Somali al-Shabab militants claim responsibility for Kenya attack that killed dozens
Al-Qaeda-linked group says attack was revenge for the “Kenyan government’s brutal oppression of Muslims and extrajudicial killings of Muslim scholars”
Somalia’s al-Qaeda-linked al Shebab militants on Monday said they carried out an attack on a town on Kenya’s coast that left 50 dead, and warned tourists and foreigners to stay away from Kenya.
A statement from the group said the attack was revenge for the “Kenyan government’s brutal oppression of Muslims in Kenya through coercion, intimidation and extrajudicial killings of Muslim scholars.”
It also condemned the “Kenyan military’s continued invasion and occupation of our Muslim lands and the massacre of innocent Muslims in Somalia.”
“To the tourists visiting Kenya we say this: Kenya is now officially a war zone and as such any tourists visiting the country do so at their own peril,” the group said.
“Foreigners with any regard for their safety and security should stay away from Kenya or suffer the bitter consequences of their folly. You have been forewarned!” it added.
At least 50 people were killed when gunmen in two minibuses sped into a town on Kenya’s coast, shooting soccer fans watching a World Cup match in a television hall and targeting two hotels, a police post and a bank, officials and witnesses said on Monday.
Police said Somalia’s al Shabaab Islamist group was most likely to blame for Sunday night’s assault on the town of Mpeketoni, which lies on the Indian Ocean coastline that runs north from Kenya’s main port of Mombasa to the Somali border.
Watch: Aftermath of attack in town on Kenyan coast
Kenya’s interior minister referred to the attackers as “bandits” and there was no immediate claim of responsibility for the assault, the latest in a spate of gun and bomb attacks in recent months that have hurt the struggling tourist industry.
Kenya, which has blamed al Shabaab for previous attacks, had said it would be on alert during the World Cup to ensure public showings of matches were kept safe.
“The attackers were so many and were all armed with guns. They entered the video hall where we were watching a World Cup match and shot indiscriminately at us,” Meshack Kimani told reporters by telephone. “They targeted only men but I was lucky. I escaped by hiding behind the door.”
The attack could heighten existing worries in other African nations such as Nigeria, which is battling the Boko Haram Islamist insurgency, that bars and other venues drawing crowds by hosting World Cup match screenings could become targets.
Sunday’s assault is the worst in Kenya since last September when al Shabaab gunmen attacked Nairobi’s Westgate shopping mall, leaving 67 people dead.
After Westgate, Al Shabaab warned of more attacks, saying they were determined to drive Kenyan troops out of Somalia. Kenya, whose soldiers are deployed as part of an African peacekeeping force battling militants, says it won’t pull out.
The gunmen raced into Mpeketoni in two minibuses, the kind used as public taxis in Kenya, and attacked their targets with guns and at least one explosive device. The government said they also raided the nearby settlement of Kibaoni.
“After they attacked the area, they went round the town in the vehicles shooting in the air and chanting slogans in the Somali language,” said 28-year-old Issah Birido, who survived the Mpeketoni attack by climbing a tree, hidden by the darkness.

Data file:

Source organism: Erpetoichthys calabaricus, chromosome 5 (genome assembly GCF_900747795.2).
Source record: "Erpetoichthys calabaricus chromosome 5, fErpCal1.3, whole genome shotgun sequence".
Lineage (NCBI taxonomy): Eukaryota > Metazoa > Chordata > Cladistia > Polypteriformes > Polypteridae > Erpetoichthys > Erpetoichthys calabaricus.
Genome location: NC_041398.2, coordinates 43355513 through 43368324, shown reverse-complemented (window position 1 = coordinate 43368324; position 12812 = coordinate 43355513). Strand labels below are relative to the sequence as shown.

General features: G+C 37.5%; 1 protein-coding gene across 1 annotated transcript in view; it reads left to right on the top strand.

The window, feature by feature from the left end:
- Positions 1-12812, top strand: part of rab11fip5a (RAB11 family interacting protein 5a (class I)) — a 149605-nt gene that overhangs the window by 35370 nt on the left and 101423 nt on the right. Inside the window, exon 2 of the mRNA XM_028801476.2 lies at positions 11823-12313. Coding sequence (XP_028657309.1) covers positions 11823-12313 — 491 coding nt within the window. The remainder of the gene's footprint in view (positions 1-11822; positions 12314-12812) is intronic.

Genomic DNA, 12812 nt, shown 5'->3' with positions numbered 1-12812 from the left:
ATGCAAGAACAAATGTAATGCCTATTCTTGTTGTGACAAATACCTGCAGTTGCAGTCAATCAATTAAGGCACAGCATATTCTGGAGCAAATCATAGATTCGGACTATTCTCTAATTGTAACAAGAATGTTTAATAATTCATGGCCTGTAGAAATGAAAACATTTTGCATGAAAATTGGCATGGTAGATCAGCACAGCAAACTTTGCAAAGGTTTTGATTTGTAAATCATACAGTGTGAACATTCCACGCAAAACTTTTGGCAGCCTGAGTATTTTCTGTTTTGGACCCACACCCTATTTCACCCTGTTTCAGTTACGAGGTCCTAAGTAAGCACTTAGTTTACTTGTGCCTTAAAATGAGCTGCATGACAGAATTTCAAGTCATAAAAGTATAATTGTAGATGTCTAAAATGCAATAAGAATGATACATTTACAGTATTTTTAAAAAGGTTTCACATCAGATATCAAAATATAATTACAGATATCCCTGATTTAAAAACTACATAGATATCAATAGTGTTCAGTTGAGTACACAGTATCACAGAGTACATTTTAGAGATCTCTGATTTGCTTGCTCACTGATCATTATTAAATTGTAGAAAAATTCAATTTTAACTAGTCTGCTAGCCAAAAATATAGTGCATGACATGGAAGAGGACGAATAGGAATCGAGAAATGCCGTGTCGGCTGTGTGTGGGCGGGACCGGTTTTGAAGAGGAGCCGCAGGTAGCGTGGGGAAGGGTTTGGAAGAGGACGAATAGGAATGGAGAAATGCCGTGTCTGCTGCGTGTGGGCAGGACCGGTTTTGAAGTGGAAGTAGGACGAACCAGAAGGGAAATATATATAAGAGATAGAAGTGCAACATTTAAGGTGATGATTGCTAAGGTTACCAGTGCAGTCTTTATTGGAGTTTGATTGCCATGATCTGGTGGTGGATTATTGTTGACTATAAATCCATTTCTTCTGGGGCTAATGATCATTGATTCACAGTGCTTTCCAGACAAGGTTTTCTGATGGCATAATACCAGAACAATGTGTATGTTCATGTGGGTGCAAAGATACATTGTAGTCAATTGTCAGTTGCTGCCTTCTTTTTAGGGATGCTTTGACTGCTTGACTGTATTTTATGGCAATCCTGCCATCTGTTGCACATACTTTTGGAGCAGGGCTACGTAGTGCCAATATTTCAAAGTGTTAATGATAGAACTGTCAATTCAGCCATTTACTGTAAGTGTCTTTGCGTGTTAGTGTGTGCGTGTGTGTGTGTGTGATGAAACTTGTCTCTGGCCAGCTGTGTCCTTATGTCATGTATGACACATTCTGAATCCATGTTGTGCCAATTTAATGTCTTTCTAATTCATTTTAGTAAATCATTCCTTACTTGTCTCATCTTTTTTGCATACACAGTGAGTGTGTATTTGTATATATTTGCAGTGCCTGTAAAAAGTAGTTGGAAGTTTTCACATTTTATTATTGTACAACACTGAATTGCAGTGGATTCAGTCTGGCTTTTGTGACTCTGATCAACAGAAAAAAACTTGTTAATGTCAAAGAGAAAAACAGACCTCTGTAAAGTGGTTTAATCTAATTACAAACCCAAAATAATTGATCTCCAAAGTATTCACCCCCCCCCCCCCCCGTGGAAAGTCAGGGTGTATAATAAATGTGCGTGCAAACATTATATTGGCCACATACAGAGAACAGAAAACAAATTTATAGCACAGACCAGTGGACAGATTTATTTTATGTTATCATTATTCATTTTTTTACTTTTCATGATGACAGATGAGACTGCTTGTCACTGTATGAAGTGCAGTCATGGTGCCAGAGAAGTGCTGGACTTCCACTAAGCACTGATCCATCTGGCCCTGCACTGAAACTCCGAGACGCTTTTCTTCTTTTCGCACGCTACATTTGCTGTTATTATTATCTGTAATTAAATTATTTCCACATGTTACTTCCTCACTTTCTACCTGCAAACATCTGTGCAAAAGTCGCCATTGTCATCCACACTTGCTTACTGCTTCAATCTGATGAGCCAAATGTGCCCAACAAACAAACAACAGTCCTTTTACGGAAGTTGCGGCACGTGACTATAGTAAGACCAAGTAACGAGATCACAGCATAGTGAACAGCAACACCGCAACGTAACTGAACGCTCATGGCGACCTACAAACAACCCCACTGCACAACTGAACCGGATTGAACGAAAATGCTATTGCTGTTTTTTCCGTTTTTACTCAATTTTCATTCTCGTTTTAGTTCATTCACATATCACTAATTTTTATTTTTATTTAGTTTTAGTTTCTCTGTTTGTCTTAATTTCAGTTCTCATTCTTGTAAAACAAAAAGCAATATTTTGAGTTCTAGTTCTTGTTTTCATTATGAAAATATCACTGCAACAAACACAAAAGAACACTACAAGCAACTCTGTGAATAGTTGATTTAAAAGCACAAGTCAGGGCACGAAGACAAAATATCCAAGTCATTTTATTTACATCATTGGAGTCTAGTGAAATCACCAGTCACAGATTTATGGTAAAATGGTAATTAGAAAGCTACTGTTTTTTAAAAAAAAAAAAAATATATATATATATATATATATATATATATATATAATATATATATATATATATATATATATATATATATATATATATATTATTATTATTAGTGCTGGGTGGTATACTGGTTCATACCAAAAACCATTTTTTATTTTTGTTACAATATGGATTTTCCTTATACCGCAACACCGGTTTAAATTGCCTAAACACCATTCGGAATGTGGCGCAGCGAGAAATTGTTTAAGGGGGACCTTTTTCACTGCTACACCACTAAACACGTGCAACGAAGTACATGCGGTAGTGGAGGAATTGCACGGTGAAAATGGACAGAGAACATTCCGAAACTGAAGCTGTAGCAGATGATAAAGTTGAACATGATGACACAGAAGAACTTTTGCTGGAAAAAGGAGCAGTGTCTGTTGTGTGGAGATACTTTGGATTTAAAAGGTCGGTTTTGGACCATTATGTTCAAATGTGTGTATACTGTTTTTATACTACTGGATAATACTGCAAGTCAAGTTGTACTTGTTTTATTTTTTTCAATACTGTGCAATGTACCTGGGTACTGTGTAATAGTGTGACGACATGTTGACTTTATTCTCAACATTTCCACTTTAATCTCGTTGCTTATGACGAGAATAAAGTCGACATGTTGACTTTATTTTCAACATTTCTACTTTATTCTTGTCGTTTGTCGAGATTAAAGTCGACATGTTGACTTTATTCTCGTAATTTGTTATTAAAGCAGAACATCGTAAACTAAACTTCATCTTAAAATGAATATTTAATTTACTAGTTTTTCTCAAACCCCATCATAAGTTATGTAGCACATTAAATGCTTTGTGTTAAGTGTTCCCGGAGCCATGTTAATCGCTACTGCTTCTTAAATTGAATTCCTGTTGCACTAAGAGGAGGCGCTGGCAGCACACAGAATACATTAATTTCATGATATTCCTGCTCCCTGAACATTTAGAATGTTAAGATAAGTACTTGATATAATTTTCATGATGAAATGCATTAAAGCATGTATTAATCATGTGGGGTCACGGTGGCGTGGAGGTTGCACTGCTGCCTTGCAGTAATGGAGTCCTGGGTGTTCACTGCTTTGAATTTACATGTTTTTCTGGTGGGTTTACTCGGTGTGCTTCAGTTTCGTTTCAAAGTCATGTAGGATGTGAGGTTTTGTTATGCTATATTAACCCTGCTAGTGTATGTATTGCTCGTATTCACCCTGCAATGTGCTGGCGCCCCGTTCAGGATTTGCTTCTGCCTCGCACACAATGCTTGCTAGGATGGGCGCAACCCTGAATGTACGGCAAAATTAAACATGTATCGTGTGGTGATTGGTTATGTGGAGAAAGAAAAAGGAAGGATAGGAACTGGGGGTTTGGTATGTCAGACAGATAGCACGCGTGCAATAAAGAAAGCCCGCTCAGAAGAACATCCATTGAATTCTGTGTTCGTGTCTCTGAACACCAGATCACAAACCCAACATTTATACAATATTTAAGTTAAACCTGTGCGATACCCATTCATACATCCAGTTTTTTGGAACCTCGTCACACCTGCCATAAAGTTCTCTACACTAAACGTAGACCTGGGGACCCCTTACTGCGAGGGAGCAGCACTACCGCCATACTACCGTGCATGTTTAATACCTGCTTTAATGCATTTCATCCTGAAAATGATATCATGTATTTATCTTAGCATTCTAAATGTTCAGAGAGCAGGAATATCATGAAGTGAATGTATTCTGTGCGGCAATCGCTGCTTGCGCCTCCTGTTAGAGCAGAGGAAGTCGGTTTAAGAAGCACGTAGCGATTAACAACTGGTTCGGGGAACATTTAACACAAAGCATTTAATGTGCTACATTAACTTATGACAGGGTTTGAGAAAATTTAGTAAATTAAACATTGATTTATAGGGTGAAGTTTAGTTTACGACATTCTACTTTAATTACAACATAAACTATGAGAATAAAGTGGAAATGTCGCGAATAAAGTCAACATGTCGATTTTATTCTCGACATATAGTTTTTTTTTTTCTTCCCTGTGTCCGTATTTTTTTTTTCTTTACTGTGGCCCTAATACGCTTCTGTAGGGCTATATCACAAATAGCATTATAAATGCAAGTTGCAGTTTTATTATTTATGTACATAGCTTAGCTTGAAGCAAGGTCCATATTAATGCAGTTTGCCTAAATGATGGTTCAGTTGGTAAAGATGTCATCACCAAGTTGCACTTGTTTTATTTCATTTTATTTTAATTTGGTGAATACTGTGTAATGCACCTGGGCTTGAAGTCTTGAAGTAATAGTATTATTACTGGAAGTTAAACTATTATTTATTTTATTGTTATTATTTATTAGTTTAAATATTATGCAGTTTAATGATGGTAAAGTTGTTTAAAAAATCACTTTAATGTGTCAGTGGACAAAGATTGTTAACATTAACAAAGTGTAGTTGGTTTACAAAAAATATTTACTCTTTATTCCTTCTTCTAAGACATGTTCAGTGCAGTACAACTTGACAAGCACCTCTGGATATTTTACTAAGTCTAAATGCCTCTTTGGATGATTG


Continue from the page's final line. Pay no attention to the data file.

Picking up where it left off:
He said two cousins were killed and their homes set on fire. Some 20 buildings were gutted and the charred wreckage of more than 20 vehicles littered the streets, witnesses said.
Kenya has a large number of citizens of Somali origin, so the fact that the attackers spoke Somali does not confirm an al Shabaab link. Tribes of Somali origin and other ethnic groups have in the past fought over land and other issues, though that has mostly occurred in Kenya’s lawless northern border area.
Kenya Red Cross regional director for the coastal area, Muiruri Kinyanjui, said the death toll was at least 50, but said it could rise because many residents were still unaccounted for, while others had suffered serious injuries.
Many people fled to nearby forests for safety.
Interior Minister Joseph Ole Lenku told a news conference the security forces would find the perpetrators, whom he called “bandits” and “criminals”, making no reference to al Shabaab.
In an apparent swipe at political opponents, he said the government was cautioning “political leaders ... to desist from destructive politics and ethnic profiling that may be responsible for this heinous act”. He did not elaborate.
Police said no arrests had yet been made and said an investigation was underway to identify the perpetrators.
“Right now it is still premature to say who is behind the attack until investigations are done, but the initial suspicion is al Shabaab,” Mwenda Njoka, spokesman for Kenya’s internal security, told a Kenyan television channel.
The government agency, Kenya National Disaster Operation Centre, said the attack had been blamed on al Shabaab.
Al Shabaab bombed crowds watching World Cup soccer matches on television in the Ugandan capital Kampala in 2010, killing 77 people. Uganda also has troops in Somalia.
There were no immediate reports of foreign visitors being hurt in the attack on Mpeketoni, which is not a major holiday destination. But the assault could still further damage the tourist industry as it lies just 30 kilometres from Lamu, a historic Arab trading port that is a popular attraction.
Kenyan hotels say bookings have dropped sharply because of recent attacks and warnings by Western governments about travel to Kenya. Some hotels on the coast say they face closure, while some hoteliers inland who offer safari trips say reservations are down by 30 per cent or more.